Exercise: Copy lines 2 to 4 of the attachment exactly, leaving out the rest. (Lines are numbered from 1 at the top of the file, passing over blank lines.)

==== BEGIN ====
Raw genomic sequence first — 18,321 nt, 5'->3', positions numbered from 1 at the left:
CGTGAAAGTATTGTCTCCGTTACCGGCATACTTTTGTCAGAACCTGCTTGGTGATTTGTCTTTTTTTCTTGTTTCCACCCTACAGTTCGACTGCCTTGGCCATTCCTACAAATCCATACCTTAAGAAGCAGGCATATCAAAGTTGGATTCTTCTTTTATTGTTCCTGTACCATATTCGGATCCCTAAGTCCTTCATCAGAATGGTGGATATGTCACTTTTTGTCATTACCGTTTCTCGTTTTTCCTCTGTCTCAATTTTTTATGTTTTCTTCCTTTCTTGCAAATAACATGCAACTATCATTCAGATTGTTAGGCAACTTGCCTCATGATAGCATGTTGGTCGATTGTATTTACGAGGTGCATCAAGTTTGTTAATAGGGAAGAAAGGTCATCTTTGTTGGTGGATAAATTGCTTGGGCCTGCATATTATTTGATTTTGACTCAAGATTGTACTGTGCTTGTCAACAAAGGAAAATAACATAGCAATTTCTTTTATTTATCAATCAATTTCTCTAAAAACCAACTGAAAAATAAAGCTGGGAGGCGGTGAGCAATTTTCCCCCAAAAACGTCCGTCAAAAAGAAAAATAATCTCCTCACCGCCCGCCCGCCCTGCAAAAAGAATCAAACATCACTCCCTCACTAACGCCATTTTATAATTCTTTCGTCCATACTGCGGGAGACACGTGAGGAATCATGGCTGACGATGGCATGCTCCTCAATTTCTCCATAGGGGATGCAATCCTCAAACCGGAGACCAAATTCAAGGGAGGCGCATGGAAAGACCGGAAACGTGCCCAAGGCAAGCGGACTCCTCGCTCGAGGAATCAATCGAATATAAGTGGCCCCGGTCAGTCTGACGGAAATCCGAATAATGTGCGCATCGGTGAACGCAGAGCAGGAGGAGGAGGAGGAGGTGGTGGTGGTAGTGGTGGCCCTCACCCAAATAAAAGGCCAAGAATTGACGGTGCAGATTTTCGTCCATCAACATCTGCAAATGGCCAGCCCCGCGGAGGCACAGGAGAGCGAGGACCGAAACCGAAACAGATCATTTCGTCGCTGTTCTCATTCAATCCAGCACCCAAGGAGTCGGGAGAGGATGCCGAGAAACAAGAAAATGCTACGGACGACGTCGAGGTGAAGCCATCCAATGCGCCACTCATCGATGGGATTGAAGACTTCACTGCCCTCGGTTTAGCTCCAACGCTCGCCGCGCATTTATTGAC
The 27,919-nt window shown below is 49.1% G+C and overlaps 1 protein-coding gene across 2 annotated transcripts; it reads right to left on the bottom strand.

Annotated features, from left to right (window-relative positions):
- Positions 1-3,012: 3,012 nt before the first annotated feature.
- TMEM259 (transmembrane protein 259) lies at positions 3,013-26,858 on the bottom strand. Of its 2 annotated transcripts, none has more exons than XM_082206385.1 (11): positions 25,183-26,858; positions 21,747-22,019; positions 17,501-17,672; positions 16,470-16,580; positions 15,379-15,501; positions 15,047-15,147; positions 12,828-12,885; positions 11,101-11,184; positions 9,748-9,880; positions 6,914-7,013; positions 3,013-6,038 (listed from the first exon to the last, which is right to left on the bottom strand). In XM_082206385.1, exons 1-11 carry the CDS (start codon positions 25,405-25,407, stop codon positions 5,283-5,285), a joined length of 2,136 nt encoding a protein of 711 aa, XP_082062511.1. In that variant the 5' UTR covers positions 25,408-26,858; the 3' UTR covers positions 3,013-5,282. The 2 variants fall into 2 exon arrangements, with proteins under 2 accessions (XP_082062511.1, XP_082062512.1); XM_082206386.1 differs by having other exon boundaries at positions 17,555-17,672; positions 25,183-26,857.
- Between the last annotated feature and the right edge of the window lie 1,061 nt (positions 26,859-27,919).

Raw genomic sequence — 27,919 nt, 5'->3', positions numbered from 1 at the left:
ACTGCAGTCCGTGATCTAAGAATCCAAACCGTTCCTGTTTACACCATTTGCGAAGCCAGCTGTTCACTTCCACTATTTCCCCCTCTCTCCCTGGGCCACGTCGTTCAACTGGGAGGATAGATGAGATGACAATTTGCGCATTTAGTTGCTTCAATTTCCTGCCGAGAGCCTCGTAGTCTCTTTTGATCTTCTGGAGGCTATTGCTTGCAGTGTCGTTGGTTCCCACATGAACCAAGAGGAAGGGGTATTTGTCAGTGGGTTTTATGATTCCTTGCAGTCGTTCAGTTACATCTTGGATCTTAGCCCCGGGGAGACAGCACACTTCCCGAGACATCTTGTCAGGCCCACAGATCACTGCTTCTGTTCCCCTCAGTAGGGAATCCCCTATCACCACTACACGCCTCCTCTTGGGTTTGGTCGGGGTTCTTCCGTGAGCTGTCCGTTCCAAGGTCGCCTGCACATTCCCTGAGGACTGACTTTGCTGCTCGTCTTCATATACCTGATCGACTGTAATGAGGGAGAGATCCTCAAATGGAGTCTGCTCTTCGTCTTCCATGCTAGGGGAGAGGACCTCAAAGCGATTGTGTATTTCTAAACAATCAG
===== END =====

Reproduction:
CGTGAAAGTATTGTCTCCGTTACCGGCATACTTTTGTCAGAACCTGCTTGGTGATTTGTCTTTTTTTCTTGTTTCCACCCTACAGTTCGACTGCCTTGGCCATTCCTACAAATCCATACCTTAAGAAGCAGGCATATCAAAGTTGGATTCTTCTTTTATTGTTCCTGTACCATATTCGGATCCCTAAGTCCTTCATCAGAATGGTGGATATGTCACTTTTTGTCATTACCGTTTCTCGTTTTTCCTCTGTCTCAATTTTTTATGTTTTCTTCCTTTCTTGCAAATAACATGCAACTATCATTCAGATTGTTAGGCAACTTGCCTCATGATAGCATGTTGGTCGATTGTATTTACGAGGTGCATCAAGTTTGTTAATAGGGAAGAAAGGTCATCTTTGTTGGTGGATAAATTGCTTGGGCCTGCATATTATTTGATTTTGACTCAAGATTGTACTGTGCTTGTCAACAAAGGAAAATAACATAGCAATTTCTTTTATTTATCAATCAATTTCTCTAAAAACCAACTGAAAAATAAAGCTGGGAGGCGGTGAGCAATTTTCCCCCAAAAACGTCCGTCAAAAAGAAAAATAATCTCCTCACCGCCCGCCCGCCCTGCAAAAAGAATCAAACATCACTCCCTCACTAACGCCATTTTATAATTCTTTCGTCCATACTGCGGGAGACACGTGAGGAATCATGGCTGACGATGGCATGCTCCTCAATTTCTCCATAGGGGATGCAATCCTCAAACCGGAGACCAAATTCAAGGGAGGCGCATGGAAAGACCGGAAACGTGCCCAAGGCAAGCGGACTCCTCGCTCGAGGAATCAATCGAATATAAGTGGCCCCGGTCAGTCTGACGGAAATCCGAATAATGTGCGCATCGGTGAACGCAGAGCAGGAGGAGGAGGAGGAGGTGGTGGTGGTAGTGGTGGCCCTCACCCAAATAAAAGGCCAAGAATTGACGGTGCAGATTTTCGTCCATCAACATCTGCAAATGGCCAGCCCCGCGGAGGCACAGGAGAGCGAGGACCGAAACCGAAACAGATCATTTCGTCGCTGTTCTCATTCAATCCAGCACCCAAGGAGTCGGGAGAGGATGCCGAGAAACAAGAAAATGCTACGGACGACGTCGAGGTGAAGCCATCCAATGCGCCACTCATCGATGGGATTGAAGACTTCACTGCCCTCGGTTTAGCTCCAACGCTCGCCGCGCATTTATTGAC
The 27,919-nt window shown below is 49.1% G+C and overlaps 1 protein-coding gene across 2 annotated transcripts; it reads right to left on the bottom strand.

Annotated features, from left to right (window-relative positions):